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EDINBURG — South Texas Health Systems Behavioral came together with city and county officials along with local law enforcement agencies to show support for mental health outside STHS Behavioral on Thursday, where Edinburg Mayor Ramiro Garza Jr. announced a proclamation.
Garza proclaimed May 2022 as National Mental Health Awareness Month in order to end the stigma behind those who suffer from mental health issues.
“I think part of mental illness is a community wide effort,” Garza said. “We have the professionals that are here to deal directly with people needing assistance, but it takes a whole community to come together to at least find and address people that need that assistance and where to take them.”
The mayor thanked STHS for their efforts as well as the multiple law enforcement agencies from across the Rio Grande Valley who attended the event for their efforts in better understanding those who suffer from mental health issues.
Edinburg CISD Police Chief Ricardo Perez Jr. spoke of the training he and many other officers have taken or will take in order to better handle situations where a person may be suffering from a mental health crisis.
“I recently went through the mental health certification … a 48 hour training course understanding mental health and how to deal with it,” Perez said. “Coming to learn and understand about it is very very unique. It takes a very special person, especially in law enforcement, to work with individuals that have mental issues and get them the help that they need.”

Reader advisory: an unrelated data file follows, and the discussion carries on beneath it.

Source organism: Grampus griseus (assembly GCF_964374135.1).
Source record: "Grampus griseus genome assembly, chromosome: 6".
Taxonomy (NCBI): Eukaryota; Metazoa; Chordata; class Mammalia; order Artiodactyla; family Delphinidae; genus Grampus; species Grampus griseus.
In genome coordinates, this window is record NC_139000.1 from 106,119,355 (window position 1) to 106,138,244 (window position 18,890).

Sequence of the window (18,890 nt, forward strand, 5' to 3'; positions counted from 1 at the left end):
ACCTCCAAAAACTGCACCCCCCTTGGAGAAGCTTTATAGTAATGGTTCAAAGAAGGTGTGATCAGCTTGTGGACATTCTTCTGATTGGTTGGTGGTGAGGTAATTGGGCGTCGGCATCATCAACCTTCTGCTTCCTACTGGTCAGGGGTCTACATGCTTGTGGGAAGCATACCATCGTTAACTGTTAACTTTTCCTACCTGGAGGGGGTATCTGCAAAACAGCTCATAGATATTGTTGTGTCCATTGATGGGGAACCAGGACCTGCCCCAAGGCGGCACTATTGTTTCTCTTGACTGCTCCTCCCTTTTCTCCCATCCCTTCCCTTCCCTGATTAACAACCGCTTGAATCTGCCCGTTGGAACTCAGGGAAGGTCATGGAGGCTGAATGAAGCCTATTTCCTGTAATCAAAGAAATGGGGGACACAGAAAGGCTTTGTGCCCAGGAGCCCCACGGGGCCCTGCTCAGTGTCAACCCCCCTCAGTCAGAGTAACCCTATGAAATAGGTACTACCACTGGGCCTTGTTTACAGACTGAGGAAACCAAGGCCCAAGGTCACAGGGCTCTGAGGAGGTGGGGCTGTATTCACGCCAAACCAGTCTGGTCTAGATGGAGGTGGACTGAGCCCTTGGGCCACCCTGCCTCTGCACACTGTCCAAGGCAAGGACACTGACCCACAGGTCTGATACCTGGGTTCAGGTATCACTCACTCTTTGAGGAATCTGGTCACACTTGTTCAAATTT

Perez added that he’s dedicated to having all 84 police officers under him to receive the same certification training the police chief has gone through in order to have the students at their respective campuses receive the help that they need, should a situation call for it.
To combat the stigma behind mental health issues, Mental Health Officer Cesar Lizcano of the Pharr Police Department shared his personal story struggling with his mental health after surviving COVID-19.
“I fell through depression after being discharged from the hospital back in 2020,” Lizcano said. “I survived COVID-19 but little did I know my recovery was going to be worse. Everyone around me realized something was wrong with me, but despite friends and family recognizing I needed help, I did not.”
Lizcano continued saying he refused help and was afraid of being classified as “weak” by his others but eventually took a leap of faith and sought professional help which is when he learned to accept what was happening.
He went on to say he is grateful for his family and friends for not giving up on him.
Joseph Garcia, Director of Clinical Service for STHS Behavioral, spoke of the stigma against mental health issues and where it may stem from for some people and how one could help combat it.
“Stigma can come from a lot of places,” Garcia said. “Stigma can come from misperception. Stigma can come from miscommunication. Stigma can come from a lack of education and awareness and at the same time, stigma can come from a generalized understanding perhaps of somebody who hasn’t experienced it.”
Garcia added that stigma comes in many forms and the most common manifestation of it is the expectation that somebody should be able to get out of a depressive episode or that anxiety shouldn’t be that bad.
“I think the best way to go about it is to one’s self and to educate one’s family with regards to what a mental health episode means,” Garcia said. “You know, show them, share with them testimonials, other experiences other individuals have had.
“That certainly normalizes many situations … and it opens up the room for conversation, it opens up the room for understanding.”